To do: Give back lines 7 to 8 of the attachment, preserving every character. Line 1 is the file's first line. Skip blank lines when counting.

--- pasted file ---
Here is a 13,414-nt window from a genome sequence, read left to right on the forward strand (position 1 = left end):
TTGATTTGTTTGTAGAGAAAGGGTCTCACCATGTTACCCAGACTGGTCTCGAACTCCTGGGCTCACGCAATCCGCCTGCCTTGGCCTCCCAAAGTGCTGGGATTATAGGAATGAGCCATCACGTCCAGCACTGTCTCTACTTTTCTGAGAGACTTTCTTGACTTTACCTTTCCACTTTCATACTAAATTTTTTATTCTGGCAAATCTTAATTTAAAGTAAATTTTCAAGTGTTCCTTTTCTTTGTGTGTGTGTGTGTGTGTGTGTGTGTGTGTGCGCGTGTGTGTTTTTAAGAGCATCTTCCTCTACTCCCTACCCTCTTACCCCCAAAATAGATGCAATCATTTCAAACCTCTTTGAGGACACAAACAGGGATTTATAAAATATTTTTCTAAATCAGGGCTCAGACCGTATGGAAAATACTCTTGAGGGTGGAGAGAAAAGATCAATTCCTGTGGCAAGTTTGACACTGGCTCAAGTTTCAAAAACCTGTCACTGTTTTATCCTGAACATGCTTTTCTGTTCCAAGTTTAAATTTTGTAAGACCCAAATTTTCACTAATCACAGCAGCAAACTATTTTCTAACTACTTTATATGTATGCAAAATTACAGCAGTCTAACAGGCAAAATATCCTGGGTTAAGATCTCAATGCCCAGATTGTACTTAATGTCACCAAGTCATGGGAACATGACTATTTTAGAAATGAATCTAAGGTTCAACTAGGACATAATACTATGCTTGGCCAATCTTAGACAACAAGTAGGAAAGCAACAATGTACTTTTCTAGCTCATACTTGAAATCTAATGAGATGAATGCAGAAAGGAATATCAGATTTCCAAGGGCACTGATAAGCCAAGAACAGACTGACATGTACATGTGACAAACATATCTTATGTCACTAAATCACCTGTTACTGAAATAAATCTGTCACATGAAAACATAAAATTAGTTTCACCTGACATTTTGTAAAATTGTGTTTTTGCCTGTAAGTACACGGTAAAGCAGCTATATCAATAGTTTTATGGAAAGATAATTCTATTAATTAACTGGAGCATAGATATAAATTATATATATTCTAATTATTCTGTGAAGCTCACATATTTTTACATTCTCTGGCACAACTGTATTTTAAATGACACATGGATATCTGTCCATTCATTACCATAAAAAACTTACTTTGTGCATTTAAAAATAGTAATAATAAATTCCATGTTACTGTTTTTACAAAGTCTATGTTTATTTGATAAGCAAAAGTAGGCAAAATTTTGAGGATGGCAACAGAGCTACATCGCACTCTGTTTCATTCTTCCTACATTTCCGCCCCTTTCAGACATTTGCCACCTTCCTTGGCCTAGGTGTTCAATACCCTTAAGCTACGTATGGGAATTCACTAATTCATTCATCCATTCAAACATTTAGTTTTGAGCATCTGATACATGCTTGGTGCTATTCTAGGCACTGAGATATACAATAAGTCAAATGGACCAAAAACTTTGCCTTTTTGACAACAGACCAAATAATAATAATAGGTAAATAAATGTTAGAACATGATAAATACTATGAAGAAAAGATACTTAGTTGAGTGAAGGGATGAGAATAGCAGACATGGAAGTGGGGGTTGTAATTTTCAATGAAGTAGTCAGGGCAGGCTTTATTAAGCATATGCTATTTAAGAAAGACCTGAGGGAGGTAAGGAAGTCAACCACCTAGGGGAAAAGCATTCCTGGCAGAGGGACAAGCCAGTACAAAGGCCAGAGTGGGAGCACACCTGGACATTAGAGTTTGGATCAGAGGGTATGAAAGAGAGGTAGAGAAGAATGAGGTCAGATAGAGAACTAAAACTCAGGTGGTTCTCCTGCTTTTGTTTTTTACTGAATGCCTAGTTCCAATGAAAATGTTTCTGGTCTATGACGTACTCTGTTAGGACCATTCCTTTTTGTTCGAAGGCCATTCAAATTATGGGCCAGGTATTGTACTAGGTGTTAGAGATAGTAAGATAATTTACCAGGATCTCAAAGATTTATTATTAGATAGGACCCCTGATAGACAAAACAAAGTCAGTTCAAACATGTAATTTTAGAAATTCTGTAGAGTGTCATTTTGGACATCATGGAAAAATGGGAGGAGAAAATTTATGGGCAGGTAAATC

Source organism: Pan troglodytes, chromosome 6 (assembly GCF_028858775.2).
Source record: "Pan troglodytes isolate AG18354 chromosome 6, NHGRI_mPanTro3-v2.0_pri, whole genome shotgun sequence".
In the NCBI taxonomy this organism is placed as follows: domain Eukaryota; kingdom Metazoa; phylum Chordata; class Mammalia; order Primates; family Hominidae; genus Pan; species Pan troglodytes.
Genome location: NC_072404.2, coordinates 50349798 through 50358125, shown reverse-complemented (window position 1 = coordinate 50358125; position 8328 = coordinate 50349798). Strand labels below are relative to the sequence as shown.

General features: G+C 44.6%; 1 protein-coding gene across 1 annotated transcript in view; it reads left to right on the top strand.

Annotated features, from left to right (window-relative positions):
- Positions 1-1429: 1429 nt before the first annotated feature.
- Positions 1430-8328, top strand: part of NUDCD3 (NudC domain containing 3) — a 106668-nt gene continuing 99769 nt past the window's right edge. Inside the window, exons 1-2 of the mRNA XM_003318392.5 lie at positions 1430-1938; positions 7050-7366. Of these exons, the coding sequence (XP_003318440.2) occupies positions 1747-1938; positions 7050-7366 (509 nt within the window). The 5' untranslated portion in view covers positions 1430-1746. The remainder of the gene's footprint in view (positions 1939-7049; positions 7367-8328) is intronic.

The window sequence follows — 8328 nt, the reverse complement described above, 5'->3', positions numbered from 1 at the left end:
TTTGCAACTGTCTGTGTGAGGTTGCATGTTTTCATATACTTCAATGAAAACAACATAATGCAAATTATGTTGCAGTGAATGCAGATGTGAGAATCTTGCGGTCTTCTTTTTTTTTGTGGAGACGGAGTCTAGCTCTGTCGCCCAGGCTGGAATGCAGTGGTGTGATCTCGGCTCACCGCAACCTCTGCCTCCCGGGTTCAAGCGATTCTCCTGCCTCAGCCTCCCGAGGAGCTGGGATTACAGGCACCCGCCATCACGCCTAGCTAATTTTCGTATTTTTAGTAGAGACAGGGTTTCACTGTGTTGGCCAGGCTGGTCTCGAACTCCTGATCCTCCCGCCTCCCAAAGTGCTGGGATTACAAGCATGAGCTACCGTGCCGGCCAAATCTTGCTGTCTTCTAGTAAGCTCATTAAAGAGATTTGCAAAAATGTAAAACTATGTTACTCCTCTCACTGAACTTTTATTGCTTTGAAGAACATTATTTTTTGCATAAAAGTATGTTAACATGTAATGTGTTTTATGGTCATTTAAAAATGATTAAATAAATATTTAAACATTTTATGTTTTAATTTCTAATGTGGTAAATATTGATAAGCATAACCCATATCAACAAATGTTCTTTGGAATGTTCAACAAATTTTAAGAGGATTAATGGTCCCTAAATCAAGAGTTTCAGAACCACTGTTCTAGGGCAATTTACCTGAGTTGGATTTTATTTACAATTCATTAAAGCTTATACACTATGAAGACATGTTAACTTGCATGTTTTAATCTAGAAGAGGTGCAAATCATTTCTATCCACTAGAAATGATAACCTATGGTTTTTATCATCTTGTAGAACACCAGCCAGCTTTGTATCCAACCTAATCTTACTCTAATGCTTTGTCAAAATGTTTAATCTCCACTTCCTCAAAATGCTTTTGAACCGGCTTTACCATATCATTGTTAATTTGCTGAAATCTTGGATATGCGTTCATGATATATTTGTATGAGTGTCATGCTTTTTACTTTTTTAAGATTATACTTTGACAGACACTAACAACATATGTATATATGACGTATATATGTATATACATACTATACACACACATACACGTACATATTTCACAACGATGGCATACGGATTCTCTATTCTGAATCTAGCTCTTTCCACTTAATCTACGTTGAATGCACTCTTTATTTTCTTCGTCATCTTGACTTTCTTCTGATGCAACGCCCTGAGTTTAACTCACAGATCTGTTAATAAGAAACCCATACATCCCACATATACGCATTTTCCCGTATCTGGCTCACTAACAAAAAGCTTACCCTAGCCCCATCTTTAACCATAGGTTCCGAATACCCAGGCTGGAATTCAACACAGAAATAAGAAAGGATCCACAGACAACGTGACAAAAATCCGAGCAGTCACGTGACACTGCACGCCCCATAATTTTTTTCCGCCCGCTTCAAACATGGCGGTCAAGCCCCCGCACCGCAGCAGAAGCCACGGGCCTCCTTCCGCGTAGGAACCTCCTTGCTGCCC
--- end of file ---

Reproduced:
General features: G+C 44.6%; 1 protein-coding gene across 1 annotated transcript in view; it reads left to right on the top strand.

Annotated features, from left to right (window-relative positions):